Context and objectives
Skills for Success – Employability Skills for Women provided disadvantaged women with the skills, knowledge and tools to enter the labour market, while developing women’s roles within society.
The programme helped participants build their employability by providing English language training, job-search tools and advice, and improving professional abilities, including computer and business skills.
By promoting the economic empowerment of women in the region, the project helped tackle high unemployment rates among women educated to a secondary level in the Southern Mediterranean. It also aimed to boost the skills of the work force in order to support national and regional economies.
The project was implemented in Jordan, Morocco and Lebanon and was extended to Egypt and Tunisia.
Helped disadvantaged women acquire the knowledge and skills to enter the job market.
Helped enhance women’s role in society.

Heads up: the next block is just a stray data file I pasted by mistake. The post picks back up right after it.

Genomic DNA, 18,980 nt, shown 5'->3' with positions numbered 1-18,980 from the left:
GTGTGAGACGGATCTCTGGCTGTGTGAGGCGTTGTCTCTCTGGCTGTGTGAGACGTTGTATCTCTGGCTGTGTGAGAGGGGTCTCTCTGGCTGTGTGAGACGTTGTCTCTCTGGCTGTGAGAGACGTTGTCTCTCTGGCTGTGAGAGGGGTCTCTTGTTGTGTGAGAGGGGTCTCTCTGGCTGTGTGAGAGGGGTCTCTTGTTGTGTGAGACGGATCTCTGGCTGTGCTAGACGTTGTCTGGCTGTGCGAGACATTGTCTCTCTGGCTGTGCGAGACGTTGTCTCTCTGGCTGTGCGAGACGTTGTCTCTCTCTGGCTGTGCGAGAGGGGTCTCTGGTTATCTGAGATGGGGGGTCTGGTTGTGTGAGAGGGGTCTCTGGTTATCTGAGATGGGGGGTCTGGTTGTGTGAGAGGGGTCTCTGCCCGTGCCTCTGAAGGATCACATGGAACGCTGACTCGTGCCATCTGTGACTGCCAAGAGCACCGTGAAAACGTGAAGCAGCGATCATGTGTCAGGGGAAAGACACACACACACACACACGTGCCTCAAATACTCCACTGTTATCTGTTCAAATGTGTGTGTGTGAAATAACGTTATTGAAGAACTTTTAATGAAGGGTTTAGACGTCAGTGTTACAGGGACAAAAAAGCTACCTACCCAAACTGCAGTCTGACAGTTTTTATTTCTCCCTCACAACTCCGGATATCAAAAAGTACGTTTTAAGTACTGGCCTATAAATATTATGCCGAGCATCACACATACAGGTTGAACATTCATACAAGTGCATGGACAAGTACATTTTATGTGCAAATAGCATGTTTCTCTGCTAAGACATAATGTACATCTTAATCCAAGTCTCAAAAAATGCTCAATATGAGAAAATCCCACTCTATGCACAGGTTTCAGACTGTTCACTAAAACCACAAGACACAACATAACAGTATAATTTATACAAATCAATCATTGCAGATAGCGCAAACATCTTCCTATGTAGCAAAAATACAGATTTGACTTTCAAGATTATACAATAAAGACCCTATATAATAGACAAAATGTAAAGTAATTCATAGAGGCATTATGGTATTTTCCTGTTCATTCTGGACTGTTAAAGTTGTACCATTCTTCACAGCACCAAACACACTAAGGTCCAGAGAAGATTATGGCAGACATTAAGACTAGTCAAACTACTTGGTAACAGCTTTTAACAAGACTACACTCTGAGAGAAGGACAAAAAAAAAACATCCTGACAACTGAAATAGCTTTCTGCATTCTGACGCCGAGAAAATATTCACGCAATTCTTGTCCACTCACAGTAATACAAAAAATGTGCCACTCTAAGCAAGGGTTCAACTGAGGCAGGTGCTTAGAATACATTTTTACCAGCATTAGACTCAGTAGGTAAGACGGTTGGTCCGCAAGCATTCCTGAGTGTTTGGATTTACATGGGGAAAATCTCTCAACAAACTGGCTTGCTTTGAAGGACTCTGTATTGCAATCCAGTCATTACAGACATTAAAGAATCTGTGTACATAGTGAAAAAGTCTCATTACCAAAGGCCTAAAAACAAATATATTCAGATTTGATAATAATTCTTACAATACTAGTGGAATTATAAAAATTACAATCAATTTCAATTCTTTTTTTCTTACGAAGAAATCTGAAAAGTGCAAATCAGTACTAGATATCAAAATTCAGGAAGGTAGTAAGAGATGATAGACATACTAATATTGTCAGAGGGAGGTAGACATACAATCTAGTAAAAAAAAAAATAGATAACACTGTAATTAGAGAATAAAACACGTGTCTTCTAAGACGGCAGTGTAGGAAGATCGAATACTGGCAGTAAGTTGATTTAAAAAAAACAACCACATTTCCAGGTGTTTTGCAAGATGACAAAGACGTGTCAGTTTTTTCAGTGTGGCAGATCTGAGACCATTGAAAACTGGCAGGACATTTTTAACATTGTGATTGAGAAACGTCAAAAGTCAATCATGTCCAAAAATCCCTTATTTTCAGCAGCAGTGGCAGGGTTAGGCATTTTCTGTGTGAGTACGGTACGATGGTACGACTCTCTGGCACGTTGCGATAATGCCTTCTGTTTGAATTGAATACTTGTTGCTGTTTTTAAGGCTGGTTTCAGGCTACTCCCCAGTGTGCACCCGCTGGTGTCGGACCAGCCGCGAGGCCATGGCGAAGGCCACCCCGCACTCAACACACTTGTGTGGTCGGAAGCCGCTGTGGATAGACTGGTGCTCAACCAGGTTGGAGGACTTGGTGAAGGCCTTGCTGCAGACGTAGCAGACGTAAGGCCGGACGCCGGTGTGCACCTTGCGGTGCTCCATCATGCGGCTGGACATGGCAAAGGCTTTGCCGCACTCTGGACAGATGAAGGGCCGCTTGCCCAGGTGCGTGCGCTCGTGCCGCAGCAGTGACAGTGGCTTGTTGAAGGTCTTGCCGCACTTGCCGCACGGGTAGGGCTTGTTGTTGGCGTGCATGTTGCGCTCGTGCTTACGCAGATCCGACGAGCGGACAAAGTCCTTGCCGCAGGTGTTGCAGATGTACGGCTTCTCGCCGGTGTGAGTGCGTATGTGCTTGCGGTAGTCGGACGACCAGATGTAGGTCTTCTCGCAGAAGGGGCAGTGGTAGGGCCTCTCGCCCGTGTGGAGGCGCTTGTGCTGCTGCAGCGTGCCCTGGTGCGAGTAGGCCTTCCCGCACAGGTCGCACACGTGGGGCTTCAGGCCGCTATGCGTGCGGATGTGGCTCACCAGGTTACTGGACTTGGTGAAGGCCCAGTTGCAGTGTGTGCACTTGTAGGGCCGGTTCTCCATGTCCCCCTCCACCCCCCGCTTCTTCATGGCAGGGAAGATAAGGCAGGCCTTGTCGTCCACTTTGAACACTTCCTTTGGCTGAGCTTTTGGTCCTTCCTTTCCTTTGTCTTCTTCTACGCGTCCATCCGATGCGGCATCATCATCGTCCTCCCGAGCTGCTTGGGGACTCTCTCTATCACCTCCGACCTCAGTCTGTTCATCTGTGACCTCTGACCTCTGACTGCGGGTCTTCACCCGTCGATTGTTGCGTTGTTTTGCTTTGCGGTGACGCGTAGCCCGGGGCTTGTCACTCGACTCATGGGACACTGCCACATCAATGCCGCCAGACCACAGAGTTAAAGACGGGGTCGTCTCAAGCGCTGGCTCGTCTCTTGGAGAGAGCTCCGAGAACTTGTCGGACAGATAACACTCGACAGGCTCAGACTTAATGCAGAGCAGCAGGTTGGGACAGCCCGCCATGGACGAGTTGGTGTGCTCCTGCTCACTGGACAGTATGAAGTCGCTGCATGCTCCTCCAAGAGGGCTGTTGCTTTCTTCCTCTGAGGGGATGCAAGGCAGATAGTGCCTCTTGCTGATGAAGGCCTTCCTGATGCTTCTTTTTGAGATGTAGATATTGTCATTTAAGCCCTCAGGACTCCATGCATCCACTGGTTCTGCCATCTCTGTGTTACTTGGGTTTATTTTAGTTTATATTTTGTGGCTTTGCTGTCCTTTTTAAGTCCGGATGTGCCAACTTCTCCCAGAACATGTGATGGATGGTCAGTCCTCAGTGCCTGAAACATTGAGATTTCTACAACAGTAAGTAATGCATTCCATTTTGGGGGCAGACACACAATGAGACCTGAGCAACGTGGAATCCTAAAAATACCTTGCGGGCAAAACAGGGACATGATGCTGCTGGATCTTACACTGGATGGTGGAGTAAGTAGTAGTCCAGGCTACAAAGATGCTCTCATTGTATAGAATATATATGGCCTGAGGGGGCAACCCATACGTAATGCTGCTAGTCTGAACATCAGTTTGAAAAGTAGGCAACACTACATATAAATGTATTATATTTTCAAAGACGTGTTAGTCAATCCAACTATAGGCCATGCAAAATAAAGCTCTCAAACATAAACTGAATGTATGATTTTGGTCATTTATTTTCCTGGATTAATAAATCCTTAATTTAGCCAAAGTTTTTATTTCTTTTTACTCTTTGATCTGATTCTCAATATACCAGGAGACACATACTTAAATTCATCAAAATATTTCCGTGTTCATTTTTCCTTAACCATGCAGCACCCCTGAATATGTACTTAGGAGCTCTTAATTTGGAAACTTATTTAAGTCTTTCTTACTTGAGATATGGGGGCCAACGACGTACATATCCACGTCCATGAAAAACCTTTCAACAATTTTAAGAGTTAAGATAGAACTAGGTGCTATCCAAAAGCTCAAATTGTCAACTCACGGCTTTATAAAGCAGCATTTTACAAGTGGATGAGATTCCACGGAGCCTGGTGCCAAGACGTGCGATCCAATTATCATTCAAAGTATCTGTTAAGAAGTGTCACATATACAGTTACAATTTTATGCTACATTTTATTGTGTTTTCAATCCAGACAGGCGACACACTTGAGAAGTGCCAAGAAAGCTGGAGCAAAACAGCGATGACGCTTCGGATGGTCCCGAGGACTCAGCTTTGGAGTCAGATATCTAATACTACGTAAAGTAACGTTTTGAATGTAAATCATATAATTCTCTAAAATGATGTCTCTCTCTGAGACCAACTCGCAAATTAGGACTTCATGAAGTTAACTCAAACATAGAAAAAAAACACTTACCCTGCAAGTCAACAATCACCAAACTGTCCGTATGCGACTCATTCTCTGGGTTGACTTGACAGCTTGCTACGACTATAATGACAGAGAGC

Improved work-force skills to support national and regional economies.
2014 – 2015
The project was promoted by AMIDEAST, a non-profit organisation engaged in education, training and development activities in the Middle East and North Africa. Established in 1951, AMIDEAST programmes and services touch the lives of half a million individuals a year. They work to improve educational opportunities and quality, strengthening local institutions, and developing language and professional skills critical for success in the global economy.
450 unemployed and economically-disadvantaged young women with completed secondary school education (90 per country).
A four-month (320-hour) programme teaching participants the personal and professional skills needed to expand their job opportunities and increase their earning potential.
The provision of additional tools and advice for the participants in the process of job hunting to ensure their access to local labour markets.
A pool of trained individuals ready to take up employment in both the public and private sectors.
450 women equipped with the knowledge and skills needed to successfully compete for entry-level jobs.